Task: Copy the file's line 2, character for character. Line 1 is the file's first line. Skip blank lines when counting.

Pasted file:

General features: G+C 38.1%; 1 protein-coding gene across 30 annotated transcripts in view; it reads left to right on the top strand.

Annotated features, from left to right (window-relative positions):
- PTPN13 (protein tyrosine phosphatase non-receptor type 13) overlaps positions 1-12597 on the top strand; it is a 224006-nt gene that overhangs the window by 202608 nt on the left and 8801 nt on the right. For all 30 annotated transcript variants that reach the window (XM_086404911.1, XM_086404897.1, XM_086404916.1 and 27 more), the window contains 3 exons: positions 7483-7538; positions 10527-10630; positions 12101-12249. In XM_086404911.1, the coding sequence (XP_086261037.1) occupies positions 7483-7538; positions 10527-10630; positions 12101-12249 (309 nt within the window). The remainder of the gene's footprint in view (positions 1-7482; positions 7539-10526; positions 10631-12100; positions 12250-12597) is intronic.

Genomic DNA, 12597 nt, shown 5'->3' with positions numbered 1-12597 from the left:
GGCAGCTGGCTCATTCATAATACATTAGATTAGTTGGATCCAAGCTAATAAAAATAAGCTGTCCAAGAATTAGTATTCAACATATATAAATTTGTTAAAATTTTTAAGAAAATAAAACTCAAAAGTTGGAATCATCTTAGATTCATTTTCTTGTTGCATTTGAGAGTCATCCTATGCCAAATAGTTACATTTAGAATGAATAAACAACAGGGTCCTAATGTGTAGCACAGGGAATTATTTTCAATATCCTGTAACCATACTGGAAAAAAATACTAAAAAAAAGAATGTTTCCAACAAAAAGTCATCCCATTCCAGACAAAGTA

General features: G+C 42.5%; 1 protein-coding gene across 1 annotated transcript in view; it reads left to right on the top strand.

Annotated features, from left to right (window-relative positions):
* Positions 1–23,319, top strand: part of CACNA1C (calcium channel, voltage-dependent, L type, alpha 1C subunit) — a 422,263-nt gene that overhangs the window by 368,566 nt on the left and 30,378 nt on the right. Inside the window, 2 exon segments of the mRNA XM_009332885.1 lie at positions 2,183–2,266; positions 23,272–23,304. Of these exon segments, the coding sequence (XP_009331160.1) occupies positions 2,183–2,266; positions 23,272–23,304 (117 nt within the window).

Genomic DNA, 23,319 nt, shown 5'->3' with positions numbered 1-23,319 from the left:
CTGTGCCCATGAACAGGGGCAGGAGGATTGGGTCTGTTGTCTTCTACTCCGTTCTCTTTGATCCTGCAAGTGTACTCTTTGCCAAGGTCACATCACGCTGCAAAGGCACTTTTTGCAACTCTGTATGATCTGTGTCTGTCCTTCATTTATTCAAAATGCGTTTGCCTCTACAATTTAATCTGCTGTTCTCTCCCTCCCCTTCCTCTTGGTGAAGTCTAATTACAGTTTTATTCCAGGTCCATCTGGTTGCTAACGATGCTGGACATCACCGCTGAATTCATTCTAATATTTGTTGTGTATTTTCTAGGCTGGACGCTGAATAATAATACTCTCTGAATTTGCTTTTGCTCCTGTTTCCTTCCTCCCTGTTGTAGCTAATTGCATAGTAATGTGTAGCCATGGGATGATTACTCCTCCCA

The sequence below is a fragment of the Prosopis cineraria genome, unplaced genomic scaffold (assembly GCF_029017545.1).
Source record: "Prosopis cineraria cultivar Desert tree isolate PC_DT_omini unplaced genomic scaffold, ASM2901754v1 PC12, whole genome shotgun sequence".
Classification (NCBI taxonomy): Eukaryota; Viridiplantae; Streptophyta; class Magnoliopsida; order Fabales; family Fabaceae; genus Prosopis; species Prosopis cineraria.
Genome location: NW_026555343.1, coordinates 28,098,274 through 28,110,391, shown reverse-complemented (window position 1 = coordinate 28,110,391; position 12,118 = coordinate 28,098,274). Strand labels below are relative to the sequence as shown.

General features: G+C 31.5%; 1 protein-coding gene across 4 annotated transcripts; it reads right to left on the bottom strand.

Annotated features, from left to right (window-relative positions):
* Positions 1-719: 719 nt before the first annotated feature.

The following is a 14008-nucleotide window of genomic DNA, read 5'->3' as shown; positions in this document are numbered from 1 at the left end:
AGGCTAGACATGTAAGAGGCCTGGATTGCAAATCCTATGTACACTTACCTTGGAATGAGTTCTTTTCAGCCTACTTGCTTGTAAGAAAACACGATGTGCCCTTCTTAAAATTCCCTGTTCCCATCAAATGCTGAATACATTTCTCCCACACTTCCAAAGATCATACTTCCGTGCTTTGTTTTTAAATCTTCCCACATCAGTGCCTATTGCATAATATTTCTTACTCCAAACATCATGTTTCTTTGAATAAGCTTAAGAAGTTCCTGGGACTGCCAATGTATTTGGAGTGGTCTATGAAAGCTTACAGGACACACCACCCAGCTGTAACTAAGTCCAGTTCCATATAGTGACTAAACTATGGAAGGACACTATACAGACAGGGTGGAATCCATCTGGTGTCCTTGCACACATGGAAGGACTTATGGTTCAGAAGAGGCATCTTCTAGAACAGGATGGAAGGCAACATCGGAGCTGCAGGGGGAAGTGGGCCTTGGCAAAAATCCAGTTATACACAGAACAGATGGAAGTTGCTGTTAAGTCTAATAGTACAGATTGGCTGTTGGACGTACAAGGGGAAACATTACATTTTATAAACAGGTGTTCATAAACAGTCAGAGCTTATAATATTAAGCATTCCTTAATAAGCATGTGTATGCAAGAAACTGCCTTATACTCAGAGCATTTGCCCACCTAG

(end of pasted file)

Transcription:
Annotated features, from left to right (window-relative positions):